- The Washington Times - Monday, November 15, 2004

CHICAGO (AP) — The world of the dominant chewing-gum maker is about to get sweeter.

Looking to extend more of its marketing might from gum to candy, Wm. Wrigley Jr. Co. announced yesterday it has agreed to buy Life Savers and Altoids from Kraft Foods in a $1.48 billion cash deal that refocuses Kraft’s attention on its trademark supermarket products.

The agreement also includes the Creme Savers brand, as well as Trolli gummy candies, Sugus candies and other local and regional brands in the United States, Europe, Indonesia and Thailand.

But Altoids and Life Savers are by far the most sought-after prizes in the deal, which analysts expect to receive regulatory approval by mid-2005. Wrigley outbid Hershey Foods Corp., Mars Inc., Nestle SA and Cadbury Schweppes PLC for the Kraft sweets, which generate $490 million in annual sales.

“There are only a handful of confectionery brands around the world that have the combination of heritage and vitality that can match up with Wrigley brands,” said Bill Wrigley Jr., the chairman, president and CEO of Chicago-based Wrigley. “Altoids and Life Savers are two such brands.”

For Kraft, the sale offloads brands that produced just 1.6 percent of its $31 billion in revenue last year, along with $85 million in profits. According to analysts, the Northfield, Ill.-based food giant had about 4.7 percent of the U.S. confectionery market, to 7.8 percent for Wrigley.

“By enabling us to better focus our resources, the sale should create value for Kraft, as well as our employees, customers and shareholders,” Chief Executive Officer Roger K. Deromedi said.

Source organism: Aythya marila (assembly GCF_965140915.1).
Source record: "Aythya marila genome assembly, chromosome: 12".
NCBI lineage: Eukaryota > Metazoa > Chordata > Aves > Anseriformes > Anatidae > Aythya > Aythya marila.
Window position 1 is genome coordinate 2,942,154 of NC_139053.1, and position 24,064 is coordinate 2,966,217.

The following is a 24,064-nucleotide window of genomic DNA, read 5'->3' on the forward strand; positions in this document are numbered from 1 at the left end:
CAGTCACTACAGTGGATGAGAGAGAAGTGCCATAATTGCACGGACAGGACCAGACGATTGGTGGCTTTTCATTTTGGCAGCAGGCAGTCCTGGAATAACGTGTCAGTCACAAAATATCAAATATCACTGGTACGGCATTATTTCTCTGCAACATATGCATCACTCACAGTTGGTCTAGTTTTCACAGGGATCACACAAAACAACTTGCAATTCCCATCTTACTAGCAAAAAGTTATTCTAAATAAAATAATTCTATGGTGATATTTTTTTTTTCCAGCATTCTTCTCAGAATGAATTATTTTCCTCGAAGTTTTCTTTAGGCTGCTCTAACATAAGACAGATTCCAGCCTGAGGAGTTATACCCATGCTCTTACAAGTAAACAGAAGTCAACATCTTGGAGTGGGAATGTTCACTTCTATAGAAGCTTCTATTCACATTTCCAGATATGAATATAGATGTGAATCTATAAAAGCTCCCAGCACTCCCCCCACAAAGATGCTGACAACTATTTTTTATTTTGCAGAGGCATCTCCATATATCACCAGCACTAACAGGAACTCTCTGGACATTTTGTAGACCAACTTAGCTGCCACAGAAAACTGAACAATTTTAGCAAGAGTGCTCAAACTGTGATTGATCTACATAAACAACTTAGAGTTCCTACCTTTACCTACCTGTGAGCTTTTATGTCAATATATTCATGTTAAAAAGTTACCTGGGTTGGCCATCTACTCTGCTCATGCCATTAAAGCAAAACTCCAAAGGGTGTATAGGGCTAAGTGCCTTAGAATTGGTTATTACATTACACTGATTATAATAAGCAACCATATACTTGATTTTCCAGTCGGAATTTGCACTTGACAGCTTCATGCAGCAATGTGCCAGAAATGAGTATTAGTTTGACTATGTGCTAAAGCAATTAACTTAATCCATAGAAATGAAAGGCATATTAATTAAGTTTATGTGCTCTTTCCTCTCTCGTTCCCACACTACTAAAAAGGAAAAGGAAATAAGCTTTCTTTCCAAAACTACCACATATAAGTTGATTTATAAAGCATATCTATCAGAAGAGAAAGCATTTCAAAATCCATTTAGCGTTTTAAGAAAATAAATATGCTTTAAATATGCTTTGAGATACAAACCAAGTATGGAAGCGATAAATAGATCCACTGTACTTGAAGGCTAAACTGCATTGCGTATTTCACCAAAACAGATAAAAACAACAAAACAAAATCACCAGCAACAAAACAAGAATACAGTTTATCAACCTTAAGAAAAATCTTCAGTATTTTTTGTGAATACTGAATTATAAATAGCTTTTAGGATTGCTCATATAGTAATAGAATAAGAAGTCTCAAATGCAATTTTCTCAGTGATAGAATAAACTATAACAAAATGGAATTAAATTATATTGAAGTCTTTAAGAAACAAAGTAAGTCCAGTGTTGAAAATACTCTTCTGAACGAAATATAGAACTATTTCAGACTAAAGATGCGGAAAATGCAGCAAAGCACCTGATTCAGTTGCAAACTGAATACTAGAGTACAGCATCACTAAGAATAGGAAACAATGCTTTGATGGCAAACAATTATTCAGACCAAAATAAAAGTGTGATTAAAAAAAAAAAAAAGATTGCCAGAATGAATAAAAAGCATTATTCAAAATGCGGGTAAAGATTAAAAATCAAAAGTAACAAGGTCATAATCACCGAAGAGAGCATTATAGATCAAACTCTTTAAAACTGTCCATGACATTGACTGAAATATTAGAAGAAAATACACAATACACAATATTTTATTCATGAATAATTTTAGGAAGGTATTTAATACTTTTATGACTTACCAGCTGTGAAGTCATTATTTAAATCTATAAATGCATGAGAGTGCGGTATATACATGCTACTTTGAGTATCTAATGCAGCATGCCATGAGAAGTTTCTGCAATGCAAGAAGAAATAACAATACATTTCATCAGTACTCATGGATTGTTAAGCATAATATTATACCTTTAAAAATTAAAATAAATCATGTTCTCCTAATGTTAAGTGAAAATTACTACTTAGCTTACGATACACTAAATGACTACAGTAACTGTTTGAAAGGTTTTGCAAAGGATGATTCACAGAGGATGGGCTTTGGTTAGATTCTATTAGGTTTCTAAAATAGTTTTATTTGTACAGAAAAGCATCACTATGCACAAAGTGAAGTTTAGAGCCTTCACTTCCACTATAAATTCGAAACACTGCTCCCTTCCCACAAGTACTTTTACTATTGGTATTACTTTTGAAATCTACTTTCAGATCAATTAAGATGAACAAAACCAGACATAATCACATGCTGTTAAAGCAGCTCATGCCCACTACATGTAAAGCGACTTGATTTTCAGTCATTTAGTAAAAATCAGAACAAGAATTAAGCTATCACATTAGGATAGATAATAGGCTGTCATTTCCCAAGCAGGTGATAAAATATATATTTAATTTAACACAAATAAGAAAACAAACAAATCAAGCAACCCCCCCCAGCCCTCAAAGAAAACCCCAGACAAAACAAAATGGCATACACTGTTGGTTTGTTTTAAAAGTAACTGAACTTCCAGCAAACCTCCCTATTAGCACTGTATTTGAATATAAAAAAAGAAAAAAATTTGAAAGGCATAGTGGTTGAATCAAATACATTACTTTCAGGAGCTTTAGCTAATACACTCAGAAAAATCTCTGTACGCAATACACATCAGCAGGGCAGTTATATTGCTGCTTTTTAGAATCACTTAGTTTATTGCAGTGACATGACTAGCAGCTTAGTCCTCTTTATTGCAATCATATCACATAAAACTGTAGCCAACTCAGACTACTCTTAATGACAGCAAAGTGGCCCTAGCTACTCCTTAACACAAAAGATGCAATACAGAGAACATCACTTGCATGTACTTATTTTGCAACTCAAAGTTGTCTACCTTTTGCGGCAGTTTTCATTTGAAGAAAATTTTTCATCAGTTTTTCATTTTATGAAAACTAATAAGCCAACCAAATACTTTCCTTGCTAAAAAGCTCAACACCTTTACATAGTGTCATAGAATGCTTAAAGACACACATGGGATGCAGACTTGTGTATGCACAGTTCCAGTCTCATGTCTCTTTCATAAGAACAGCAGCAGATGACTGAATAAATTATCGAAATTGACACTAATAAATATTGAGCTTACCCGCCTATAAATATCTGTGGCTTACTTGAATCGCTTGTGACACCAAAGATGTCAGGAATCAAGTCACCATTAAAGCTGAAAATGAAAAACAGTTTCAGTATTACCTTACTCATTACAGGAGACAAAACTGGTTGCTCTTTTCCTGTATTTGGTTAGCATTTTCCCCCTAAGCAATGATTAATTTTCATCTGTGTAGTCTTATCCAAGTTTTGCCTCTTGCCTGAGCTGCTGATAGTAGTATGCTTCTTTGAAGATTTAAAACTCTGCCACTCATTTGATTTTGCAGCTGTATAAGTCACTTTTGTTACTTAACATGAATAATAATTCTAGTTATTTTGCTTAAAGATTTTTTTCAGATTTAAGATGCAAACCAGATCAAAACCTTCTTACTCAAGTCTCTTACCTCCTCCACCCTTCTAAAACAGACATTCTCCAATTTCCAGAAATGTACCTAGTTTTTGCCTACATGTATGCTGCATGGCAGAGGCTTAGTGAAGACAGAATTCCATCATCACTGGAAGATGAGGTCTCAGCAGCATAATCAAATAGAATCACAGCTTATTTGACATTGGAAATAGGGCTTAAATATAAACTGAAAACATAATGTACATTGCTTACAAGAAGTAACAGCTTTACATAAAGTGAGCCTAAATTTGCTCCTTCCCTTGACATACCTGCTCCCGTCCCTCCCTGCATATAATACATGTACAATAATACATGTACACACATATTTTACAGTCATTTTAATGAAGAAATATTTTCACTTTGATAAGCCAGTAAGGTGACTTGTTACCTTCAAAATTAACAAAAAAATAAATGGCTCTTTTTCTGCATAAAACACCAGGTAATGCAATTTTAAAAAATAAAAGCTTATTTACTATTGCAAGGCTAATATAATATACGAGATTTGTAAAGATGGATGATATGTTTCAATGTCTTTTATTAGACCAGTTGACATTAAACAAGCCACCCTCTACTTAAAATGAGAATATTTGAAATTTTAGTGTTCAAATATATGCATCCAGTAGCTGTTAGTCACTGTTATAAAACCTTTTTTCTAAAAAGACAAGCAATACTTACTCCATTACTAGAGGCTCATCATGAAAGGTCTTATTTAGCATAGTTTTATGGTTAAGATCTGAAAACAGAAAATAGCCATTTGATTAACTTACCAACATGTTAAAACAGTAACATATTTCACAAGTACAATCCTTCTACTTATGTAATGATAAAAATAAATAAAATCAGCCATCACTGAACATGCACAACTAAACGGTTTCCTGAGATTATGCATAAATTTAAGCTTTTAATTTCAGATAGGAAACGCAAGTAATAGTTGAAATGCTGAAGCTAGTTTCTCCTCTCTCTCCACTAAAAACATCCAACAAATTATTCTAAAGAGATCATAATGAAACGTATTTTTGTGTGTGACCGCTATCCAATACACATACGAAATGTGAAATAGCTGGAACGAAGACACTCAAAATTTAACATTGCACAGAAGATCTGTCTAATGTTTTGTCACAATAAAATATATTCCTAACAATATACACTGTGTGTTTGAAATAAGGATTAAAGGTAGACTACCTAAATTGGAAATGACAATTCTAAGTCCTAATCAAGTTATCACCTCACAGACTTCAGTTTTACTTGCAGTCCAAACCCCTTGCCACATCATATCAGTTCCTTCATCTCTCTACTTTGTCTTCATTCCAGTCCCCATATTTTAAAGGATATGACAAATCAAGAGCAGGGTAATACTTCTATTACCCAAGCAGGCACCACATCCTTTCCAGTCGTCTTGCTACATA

Kraft decided recently to shed most of its confection brands, conceding that candy was one of four categories being “hammered” by competitors’ products and the impact of low-carb diets that forgo sweets and starchy foods.

After two years of sluggish results, the maker of Kraft cheese, Nabisco cookies, Maxwell House coffee and Oscar Mayer hot dogs also had pledged to get out of businesses that aren’t part of its core strategy.

Morningstar Inc. analyst Mark Hugh Sam said Kraft’s sweets division “fits better with a company like Wrigley, whose global confectionery brand portfolio carries a lot more bargaining power on the candy shelves of grocery stores. We think Kraft found out that it couldn’t easily extend its grocery dominance in product categories like cheese into unrelated categories like candy.”

The deal also is a big boost to Wrigley, he said, because “it continues to give credence to Bill Wrigley’s vision of transforming Wrigley from a chewing-gum company into a global confectionery business.”

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